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Ukrainian agricultural boom: Why it matters to Irish farmers

Ukrainian agricultural boom: Why it matters to Irish farmers

Ukraine has officially reported yet another record grain harvest for 2016, exceeding 66m tonnes in the process.

Of this, wheat accounted for 26.8m tonnes, maize came in at 28m tonnes and the barley harvest amounted to 9.9m tonnes. Aside, 4.3m tonnes of soy bean were also harvested.

Agriculture-related products are now the largest exports from Ukraine, accounting for €14.6 billion, or 42.5% of total Ukrainian exports in 2016 (by value).

The impact of Ukraine’s agricultural export-led growth can already be seen in Ireland.

Ukraine has been the leading overseas supplier of maize into Ireland over the past three years, exporting 284,908t to Ireland last year.

This figure was 298,016t in 2015 and 235,509t in 2014. In contrast, just 26,000t of Ireland’s maize imports originated from Ukraine in 2011.

The opportunity for further bilateral trade opportunities with Ukraine needs to be further explored.

For example, as a key global fertiliser exporter, Ireland could easily turn to Ukraine for supply of this key input.

At the same time, Ukraine has a deficit in quality bovine stock and genetics. It also imports a lot of its farm machinery needs.

These are areas that Ireland could capitalise on – from an export point of view.

Sugar Beet Industry

Ukraine has the capability to double its agricultural output; there’s enough capacity to feed 500m people. It has the capability to easily capitalise on post-Brexit agri-food trade opportunities.

Similarly, those with notions of resurrecting Ireland’s sugar beet industry should cast a wary eye on the Eastern European country.

  • The 2016 sugar beet harvest in the Ukraine amounted to 13.7m tonnes, with an average yield less than 50t/ha. Ukraine also exported 465,900t of sugar in 2016 – a new record.

Keep in mind, Ukraine planted 2.75 times more land area under sugar beet in 2006. Also, Ukrainian sugar beet yields are just two-thirds of EU average yields.

It could easily up the ante in the market, with further growth.

Ukrainian Agriculture

Ukraine has 41m hectares of farmland; that’s ten times Ireland’s 4.1m hectares. Over half of this land is farmed by 48,000 commercial farmers.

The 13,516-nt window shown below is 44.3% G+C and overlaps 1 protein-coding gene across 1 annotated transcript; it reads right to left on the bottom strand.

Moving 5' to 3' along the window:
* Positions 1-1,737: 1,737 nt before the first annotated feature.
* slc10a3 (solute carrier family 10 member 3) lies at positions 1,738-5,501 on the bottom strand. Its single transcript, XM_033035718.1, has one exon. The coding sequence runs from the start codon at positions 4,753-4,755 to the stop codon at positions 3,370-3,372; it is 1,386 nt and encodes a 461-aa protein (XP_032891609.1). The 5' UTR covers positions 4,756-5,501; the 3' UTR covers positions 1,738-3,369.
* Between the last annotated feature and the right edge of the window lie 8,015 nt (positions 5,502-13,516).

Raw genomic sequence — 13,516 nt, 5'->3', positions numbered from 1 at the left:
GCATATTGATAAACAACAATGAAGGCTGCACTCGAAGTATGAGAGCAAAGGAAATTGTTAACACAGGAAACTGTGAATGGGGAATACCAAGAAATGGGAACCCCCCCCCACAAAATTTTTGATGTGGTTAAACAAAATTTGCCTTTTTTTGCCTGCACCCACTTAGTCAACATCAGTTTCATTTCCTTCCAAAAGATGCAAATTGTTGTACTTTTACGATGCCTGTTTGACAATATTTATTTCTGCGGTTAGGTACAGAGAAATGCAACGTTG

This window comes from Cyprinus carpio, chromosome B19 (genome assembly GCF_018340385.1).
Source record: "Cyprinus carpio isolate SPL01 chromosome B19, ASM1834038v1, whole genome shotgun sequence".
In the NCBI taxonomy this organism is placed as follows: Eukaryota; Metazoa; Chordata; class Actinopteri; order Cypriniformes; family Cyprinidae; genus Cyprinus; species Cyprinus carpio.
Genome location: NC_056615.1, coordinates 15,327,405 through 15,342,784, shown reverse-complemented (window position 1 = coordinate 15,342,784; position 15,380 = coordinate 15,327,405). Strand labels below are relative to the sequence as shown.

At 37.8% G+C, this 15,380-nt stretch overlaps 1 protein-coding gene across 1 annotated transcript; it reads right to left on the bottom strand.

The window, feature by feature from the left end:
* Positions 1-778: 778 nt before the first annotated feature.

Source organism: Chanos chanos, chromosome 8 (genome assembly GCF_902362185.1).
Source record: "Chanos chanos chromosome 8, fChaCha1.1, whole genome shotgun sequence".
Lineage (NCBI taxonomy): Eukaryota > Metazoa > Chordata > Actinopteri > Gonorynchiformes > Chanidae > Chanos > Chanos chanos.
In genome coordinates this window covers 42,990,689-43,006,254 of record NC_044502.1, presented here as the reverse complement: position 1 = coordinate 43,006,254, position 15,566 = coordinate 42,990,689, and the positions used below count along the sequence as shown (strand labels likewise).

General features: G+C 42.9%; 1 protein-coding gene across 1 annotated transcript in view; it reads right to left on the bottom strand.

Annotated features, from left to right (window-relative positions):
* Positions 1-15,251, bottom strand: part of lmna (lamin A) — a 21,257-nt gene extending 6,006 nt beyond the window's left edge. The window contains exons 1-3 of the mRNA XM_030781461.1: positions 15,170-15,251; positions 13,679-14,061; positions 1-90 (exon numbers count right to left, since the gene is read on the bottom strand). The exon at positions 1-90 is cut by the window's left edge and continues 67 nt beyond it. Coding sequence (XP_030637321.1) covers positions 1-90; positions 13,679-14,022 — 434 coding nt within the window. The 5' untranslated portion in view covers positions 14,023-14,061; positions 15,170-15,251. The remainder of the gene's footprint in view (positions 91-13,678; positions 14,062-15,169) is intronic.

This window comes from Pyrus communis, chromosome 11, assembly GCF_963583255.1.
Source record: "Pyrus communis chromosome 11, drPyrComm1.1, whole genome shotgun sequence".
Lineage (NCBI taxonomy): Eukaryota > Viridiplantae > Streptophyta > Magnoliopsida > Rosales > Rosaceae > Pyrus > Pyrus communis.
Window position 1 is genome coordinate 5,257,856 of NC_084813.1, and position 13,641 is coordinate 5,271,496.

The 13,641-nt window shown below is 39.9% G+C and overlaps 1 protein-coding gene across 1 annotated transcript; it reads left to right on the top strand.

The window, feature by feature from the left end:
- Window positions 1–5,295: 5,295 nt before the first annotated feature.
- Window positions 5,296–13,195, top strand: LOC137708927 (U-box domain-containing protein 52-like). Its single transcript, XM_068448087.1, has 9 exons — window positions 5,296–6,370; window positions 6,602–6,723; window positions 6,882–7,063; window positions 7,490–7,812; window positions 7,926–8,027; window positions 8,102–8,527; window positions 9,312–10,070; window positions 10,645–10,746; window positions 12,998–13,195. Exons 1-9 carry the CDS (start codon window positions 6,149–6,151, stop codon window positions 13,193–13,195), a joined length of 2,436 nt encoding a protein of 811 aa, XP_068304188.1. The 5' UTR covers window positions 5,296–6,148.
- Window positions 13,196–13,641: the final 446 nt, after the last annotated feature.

Out of these 48,000 commercial farmers:

  • The top-100 farming companies, known as ‘Agri-Holdings’, collectively farm 6.4m hectares (15.8m acres). These holdings range in size from 14,000ha (34,600ac), to the largest farming corporation in the country with 654,000ha (1.6m acres).
  • Below this there are 5,400 farms managing, on average, farms sizes of 1,950ha (4,815ac).
  • Rounding off the commercial farming sector are 42,700 farmers farming, on average, 108ha each (267ac).

Long known as the ‘bread-basket of Europe’, Ukraine boasts 33% of the world’s fertile chernozem soils (a fertile black soil – rich in humus).

The country claims the following distinctions in the global agricultural league table:

  • Top producer of sunflower seeds and sunflower oil.
  • Second highest exporter of grains.
  • Third highest producer of barley.
  • Fourth highest exporter of barley.
  • Fifth highest producer of corn.
  • Sixth highest exporter of wheat.
  • Seventh highest exporter of flour.
  • Eighth highest producer of soy bean.
  • Ninth highest producer of wheat.

Looking forward to 2017 Bohdan Chomiak, of consulting agency Ukragroconsult, is confident of another good year for Ukraine’s agriculture sector.

“We expect continued growth in output, as deregulation and reforms have made it simpler for Ukrainian producers to access international best technologies.

“As producers learn to effectively use these technologies this will lead to further growth,” he said.

Meanwhile, Ukragroconsult is also running its annual grain conference at the beginning of next month. One of the largest grain conferences in Europe, the event is expected to bring together over 700 executive delegates from 500 companies – representing 50 countries.

The popularity of this event further demonstrates Ukraine’s growing influence in the agricultural sector – within and outside its own borders.

Author: Tom O’Callaghan

Source: agriland.ie

 

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